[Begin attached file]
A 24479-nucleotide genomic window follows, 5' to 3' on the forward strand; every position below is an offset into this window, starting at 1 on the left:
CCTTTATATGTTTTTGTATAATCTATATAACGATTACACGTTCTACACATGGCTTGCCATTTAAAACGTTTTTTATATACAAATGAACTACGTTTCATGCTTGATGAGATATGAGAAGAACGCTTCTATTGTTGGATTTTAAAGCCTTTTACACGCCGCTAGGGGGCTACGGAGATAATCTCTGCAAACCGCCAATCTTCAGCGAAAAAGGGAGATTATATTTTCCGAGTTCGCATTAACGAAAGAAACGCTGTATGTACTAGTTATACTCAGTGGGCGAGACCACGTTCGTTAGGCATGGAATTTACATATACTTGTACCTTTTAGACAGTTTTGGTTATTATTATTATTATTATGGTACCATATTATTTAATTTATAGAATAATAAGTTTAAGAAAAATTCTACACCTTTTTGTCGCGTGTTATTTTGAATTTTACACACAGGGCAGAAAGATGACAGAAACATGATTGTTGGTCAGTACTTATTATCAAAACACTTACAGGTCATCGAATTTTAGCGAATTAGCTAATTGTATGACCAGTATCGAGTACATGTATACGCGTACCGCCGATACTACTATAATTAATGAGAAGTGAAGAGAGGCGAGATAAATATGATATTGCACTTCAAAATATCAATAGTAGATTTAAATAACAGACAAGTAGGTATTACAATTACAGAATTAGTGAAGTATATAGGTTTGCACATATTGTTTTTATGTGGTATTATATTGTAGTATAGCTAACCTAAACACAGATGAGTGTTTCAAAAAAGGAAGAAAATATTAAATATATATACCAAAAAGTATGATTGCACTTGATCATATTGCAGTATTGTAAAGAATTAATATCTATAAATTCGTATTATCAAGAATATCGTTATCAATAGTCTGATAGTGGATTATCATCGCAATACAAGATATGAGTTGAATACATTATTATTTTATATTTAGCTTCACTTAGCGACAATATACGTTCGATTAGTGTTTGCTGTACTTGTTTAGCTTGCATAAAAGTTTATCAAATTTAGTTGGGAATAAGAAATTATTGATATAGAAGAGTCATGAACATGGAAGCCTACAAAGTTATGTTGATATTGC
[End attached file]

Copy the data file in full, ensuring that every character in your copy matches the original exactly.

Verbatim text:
A 24479-nucleotide genomic window follows, 5' to 3' on the forward strand; every position below is an offset into this window, starting at 1 on the left:
CCTTTATATGTTTTTGTATAATCTATATAACGATTACACGTTCTACACATGGCTTGCCATTTAAAACGTTTTTTATATACAAATGAACTACGTTTCATGCTTGATGAGATATGAGAAGAACGCTTCTATTGTTGGATTTTAAAGCCTTTTACACGCCGCTAGGGGGCTACGGAGATAATCTCTGCAAACCGCCAATCTTCAGCGAAAAAGGGAGATTATATTTTCCGAGTTCGCATTAACGAAAGAAACGCTGTATGTACTAGTTATACTCAGTGGGCGAGACCACGTTCGTTAGGCATGGAATTTACATATACTTGTACCTTTTAGACAGTTTTGGTTATTATTATTATTATTATGGTACCATATTATTTAATTTATAGAATAATAAGTTTAAGAAAAATTCTACACCTTTTTGTCGCGTGTTATTTTGAATTTTACACACAGGGCAGAAAGATGACAGAAACATGATTGTTGGTCAGTACTTATTATCAAAACACTTACAGGTCATCGAATTTTAGCGAATTAGCTAATTGTATGACCAGTATCGAGTACATGTATACGCGTACCGCCGATACTACTATAATTAATGAGAAGTGAAGAGAGGCGAGATAAATATGATATTGCACTTCAAAATATCAATAGTAGATTTAAATAACAGACAAGTAGGTATTACAATTACAGAATTAGTGAAGTATATAGGTTTGCACATATTGTTTTTATGTGGTATTATATTGTAGTATAGCTAACCTAAACACAGATGAGTGTTTCAAAAAAGGAAGAAAATATTAAATATATATACCAAAAAGTATGATTGCACTTGATCATATTGCAGTATTGTAAAGAATTAATATCTATAAATTCGTATTATCAAGAATATCGTTATCAATAGTCTGATAGTGGATTATCATCGCAATACAAGATATGAGTTGAATACATTATTATTTTATATTTAGCTTCACTTAGCGACAATATACGTTCGATTAGTGTTTGCTGTACTTGTTTAGCTTGCATAAAAGTTTATCAAATTTAGTTGGGAATAAGAAATTATTGATATAGAAGAGTCATGAACATGGAAGCCTACAAAGTTATGTTGATATTGC